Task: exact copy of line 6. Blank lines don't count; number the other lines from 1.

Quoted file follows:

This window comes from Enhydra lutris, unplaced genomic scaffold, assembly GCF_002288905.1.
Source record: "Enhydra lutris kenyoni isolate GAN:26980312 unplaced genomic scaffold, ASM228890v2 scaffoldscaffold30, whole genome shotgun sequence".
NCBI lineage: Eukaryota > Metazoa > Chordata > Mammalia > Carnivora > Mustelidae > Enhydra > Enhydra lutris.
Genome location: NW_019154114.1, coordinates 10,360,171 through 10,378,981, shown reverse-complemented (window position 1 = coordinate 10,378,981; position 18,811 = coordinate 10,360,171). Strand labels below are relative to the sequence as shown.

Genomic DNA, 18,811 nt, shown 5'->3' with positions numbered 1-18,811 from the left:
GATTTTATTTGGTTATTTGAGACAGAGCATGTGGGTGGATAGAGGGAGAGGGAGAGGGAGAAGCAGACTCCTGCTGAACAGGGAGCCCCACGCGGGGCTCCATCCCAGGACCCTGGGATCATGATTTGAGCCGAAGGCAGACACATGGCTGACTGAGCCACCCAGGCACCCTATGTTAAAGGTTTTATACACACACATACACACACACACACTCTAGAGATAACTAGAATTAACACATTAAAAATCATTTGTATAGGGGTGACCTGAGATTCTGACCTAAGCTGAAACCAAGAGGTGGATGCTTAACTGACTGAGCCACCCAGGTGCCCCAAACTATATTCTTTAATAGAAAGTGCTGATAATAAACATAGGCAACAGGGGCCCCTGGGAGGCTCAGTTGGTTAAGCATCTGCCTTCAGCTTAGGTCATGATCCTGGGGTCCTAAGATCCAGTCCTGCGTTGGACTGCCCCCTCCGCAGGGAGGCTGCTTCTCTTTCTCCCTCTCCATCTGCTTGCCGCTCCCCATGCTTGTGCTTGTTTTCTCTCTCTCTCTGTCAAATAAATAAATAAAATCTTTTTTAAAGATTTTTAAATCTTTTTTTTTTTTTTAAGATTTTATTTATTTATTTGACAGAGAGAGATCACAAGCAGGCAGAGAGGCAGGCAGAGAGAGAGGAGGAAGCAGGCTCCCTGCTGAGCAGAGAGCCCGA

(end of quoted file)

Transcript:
GATTTTATTTGGTTATTTGAGACAGAGCATGTGGGTGGATAGAGGGAGAGGGAGAGGGAGAAGCAGACTCCTGCTGAACAGGGAGCCCCACGCGGGGCTCCATCCCAGGACCCTGGGATCATGATTTGAGCCGAAGGCAGACACATGGCTGACTGAGCCACCCAGGCACCCTATGTTAAAGGTTTTATACACACACATACACACACACACACTCTAGAGATAACTAGAATTAACACATTAAAAATCATTTGTATAGGGGTGACCTGAGATTCTGACCTAAGCTGAAACCAAGAGGTGGATGCTTAACTGACTGAGCCACCCAGGTGCCCCAAACTATATTCTTTAATAGAAAGTGCTGATAATAAACATAGGCAACAGGGGCCCCTGGGAGGCTCAGTTGGTTAAGCATCTGCCTTCAGCTTAGGTCATGATCCTGGGGTCCTAAGATCCAGTCCTGCGTTGGACTGCCCCCTCCGCAGGGAGGCTGCTTCTCTTTCTCCCTCTCCATCTGCTTGCCGCTCCCCATGCTTGTGCTTGTTTTCTCTCTCTCTCTGTCAAATAAATAAATAAAATCTTTTTTAAAGATTTTTAAATCTTTTTTTTTTTTTTAAGATTTTATTTATTTATTTGACAGAGAGAGATCACAAGCAGGCAGAGAGGCAGGCAGAGAGAGAGGAGGAAGCAGGCTCCCTGCTGAGCAGAGAGCCCGA